The International Day Against Homophobia, held on May 17 every year, is a rallying event offering an opportunity for people to get together and reach out to one another. Fondation Émergence promotes, mainly on a pan-Canadian level, the International Day Against Homophobia and encourages organisations and individuals to highlight this event in their environment.
We had an amazing weekend meeting with and getting to know everyone who attended QACON10: LAUNCH! Thank you so much for all the support you’ve given to our Annual Queer and Asian Conference - you’ve made these past three days an unforgettable experience.
For those who have inquired about future Cal Q&A events, please come back regularly for more details on our plans for the coming summer and schoolyear. Listed below are some of the things we’re working on:
Summer Q&A 2010 In the Bay Area for the summer? If not, want us to let you know if we’re heading your way? Just because Cal Q&A general meetings happen during the Fall and Spring semester doesn’t mean we can’t hang out during the Summer! Open to all members as well as interested visitors, Summer Q&A is our first summer program that places emphasis on strengthening our community bonds as well as having lots of fun!
Storytime @ Cal Q&A Our online Storytime project is a way for us to record and collect your personal stories and experiences as Queer and Asian individuals and to give a tangible presence to our voices as a community. Likewise, it is an opportunity for individuals to realize that they are not alone in their thoughts or experiences, but that there are similarly identified individuals of who share similar experiences.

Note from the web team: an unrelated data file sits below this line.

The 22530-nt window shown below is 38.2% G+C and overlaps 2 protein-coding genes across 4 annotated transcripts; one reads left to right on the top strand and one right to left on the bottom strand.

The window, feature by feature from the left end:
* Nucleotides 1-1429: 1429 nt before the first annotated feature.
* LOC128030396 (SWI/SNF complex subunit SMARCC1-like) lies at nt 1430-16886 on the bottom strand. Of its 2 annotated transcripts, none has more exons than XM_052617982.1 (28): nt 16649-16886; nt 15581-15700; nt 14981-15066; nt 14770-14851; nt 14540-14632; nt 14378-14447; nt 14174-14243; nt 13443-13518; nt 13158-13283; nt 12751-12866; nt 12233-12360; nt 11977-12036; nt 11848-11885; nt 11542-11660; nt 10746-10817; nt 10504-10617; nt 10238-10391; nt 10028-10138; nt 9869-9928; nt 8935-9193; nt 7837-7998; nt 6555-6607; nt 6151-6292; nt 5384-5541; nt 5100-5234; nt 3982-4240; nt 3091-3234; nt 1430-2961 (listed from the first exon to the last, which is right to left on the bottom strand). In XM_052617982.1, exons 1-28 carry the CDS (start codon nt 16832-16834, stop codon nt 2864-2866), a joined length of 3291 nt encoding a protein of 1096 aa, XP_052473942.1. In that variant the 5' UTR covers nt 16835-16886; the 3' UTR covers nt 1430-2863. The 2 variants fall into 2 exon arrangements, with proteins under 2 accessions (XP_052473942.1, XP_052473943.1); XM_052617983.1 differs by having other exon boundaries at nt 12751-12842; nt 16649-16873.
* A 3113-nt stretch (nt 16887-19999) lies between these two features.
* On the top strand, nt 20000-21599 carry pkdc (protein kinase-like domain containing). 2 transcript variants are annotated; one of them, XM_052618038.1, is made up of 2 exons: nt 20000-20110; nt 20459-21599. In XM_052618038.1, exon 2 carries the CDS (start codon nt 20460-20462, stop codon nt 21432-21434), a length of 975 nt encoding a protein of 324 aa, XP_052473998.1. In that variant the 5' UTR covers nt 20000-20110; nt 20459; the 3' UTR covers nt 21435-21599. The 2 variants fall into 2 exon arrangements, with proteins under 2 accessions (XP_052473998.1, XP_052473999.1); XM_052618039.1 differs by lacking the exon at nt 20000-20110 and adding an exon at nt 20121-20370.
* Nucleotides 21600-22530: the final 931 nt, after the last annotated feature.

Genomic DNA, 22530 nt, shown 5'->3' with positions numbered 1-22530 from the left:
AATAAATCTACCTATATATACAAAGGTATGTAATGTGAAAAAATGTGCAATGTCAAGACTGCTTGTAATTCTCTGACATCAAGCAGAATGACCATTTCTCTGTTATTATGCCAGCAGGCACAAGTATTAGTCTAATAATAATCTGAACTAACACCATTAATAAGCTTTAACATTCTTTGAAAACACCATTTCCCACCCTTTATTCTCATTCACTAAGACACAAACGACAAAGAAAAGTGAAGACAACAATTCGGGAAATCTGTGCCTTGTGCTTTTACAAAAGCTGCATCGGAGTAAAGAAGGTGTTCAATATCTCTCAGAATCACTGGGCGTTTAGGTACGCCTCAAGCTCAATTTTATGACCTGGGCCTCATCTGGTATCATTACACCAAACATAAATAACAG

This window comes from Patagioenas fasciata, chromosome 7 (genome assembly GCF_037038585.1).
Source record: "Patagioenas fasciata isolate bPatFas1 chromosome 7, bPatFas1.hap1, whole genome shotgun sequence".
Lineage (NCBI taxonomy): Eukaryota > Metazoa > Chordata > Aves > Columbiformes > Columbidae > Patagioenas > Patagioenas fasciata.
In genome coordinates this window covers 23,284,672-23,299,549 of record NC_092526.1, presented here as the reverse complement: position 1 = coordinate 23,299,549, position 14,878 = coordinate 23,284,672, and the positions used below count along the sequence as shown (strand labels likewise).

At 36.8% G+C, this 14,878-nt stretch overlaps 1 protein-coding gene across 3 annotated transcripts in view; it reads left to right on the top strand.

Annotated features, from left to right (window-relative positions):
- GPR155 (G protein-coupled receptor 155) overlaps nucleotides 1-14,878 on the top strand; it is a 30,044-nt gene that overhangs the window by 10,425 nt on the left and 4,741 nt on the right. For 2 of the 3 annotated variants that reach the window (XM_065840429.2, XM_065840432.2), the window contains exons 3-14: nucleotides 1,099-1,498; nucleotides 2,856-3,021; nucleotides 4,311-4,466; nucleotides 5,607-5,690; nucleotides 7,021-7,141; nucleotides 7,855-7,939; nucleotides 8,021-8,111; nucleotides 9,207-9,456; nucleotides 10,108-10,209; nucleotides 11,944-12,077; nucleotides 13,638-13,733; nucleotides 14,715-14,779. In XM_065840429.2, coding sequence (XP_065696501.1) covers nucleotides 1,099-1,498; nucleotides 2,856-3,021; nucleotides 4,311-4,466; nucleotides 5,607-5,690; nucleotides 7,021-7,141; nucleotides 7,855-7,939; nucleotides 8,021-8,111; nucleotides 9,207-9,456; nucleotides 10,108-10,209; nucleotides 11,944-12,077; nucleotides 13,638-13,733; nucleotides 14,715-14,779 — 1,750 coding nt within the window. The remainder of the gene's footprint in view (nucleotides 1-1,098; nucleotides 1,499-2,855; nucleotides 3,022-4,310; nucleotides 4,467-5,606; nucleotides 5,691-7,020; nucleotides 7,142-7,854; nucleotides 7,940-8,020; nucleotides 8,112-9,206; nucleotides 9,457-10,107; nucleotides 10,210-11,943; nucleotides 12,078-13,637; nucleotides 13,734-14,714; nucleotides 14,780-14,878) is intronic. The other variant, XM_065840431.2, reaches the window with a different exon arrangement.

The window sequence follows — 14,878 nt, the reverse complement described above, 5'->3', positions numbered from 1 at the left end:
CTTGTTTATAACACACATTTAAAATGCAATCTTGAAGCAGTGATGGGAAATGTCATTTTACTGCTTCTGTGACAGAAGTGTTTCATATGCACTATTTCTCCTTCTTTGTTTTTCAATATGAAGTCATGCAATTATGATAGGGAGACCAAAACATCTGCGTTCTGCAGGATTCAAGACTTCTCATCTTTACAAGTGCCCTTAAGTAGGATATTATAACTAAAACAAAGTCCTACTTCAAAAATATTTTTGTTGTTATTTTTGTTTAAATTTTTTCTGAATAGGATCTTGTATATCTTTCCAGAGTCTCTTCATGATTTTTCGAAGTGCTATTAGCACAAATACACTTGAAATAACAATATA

For everyone who missed it, we have attached the link to Pauline Park’s insightful QACON10 keynote speech (just click the title above). Our two keynotes put a lot of thought and effort into their work, and we will hopefully be able to share our documentation of the event with you in the coming days.
What I would like to do is to attempt to answer those questions by linking the themes of identity and activism, talking about how an articulation of identity can provide the basis for effective activism and advocacy. I would like to begin with a brief look at the homoerotic traditions and proto-transgenderal identities and practices in pre-modern Asian and Pacific Islander (API) societies and their relevance for contemporary lesbian, gay, bisexual and transgender (LGBT) identity construction in the United States. I will then look at the emergence of an LGBT/queer API movement through the development of queer API organizations in this country over the course of recent decades. Drawing from my own experience with several of those organizations, I will outline what I see as the major challenges facing queer API organizations and how we as a community can move forward to build a queer API movement that effectively advances our liberation as individuals and members of that community.